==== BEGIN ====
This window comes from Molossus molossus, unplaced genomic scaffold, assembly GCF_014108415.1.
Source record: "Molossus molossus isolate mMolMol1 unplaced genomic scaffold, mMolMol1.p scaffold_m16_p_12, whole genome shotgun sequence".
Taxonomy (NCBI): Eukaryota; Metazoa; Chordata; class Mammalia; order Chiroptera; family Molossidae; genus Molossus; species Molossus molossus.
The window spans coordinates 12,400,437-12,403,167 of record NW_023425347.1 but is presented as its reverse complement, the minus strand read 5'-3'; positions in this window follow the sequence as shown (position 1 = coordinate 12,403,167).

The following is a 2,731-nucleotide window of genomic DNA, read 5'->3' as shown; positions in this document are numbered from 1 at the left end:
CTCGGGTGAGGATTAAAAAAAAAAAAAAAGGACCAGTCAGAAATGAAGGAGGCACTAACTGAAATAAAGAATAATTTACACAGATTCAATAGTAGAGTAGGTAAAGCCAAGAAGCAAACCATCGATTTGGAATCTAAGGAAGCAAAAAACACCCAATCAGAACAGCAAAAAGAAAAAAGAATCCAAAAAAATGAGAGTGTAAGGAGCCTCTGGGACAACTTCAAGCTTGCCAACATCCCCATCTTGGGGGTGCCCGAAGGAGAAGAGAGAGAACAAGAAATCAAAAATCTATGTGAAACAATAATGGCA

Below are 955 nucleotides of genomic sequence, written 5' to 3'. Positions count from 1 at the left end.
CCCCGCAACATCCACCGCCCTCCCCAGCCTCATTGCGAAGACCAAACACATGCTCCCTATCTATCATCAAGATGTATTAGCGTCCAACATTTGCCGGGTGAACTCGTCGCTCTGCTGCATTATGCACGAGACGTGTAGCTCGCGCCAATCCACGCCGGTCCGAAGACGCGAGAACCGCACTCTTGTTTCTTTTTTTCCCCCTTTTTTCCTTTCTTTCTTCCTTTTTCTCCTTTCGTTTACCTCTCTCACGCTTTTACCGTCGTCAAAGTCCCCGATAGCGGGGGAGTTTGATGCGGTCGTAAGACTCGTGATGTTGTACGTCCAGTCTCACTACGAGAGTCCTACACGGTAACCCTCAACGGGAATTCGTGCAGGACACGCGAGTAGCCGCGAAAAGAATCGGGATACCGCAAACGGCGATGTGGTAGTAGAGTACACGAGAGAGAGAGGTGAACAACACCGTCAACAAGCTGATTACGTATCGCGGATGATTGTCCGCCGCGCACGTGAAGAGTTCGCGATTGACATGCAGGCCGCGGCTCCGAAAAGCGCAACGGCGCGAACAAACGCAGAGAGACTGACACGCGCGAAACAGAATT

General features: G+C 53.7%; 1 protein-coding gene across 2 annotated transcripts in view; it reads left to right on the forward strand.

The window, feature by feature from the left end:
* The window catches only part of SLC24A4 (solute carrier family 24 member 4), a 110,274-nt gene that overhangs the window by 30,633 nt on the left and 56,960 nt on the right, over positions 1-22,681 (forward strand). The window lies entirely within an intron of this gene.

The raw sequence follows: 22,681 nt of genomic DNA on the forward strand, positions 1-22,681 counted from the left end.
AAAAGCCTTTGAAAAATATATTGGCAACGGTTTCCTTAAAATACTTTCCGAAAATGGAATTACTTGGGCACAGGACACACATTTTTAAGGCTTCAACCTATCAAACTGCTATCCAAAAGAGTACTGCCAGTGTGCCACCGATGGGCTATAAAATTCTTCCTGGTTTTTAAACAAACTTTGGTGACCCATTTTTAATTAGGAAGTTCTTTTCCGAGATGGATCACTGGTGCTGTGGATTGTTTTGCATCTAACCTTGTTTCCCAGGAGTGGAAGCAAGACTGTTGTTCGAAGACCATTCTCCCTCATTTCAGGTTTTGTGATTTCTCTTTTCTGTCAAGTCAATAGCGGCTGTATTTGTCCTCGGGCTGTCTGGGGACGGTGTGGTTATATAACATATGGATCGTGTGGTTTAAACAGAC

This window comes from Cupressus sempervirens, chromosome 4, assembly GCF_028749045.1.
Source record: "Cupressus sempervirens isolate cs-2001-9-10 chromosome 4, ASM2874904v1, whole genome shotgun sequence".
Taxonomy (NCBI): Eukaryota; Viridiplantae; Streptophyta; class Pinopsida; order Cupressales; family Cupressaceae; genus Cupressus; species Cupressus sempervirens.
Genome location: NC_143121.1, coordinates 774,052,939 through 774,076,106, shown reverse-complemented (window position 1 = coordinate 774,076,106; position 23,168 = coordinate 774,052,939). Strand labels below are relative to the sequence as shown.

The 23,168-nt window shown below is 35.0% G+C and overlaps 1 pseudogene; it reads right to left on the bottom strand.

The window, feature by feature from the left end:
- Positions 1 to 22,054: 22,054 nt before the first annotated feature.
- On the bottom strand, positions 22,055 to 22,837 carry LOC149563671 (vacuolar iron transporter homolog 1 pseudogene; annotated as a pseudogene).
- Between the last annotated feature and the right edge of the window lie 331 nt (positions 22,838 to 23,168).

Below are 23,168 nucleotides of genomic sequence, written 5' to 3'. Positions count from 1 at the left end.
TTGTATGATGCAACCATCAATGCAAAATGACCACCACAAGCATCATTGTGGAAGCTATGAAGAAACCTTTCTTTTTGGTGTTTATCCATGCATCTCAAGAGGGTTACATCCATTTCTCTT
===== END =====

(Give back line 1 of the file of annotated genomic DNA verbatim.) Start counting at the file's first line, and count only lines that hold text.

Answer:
This window comes from Molossus molossus, unplaced genomic scaffold, assembly GCF_014108415.1.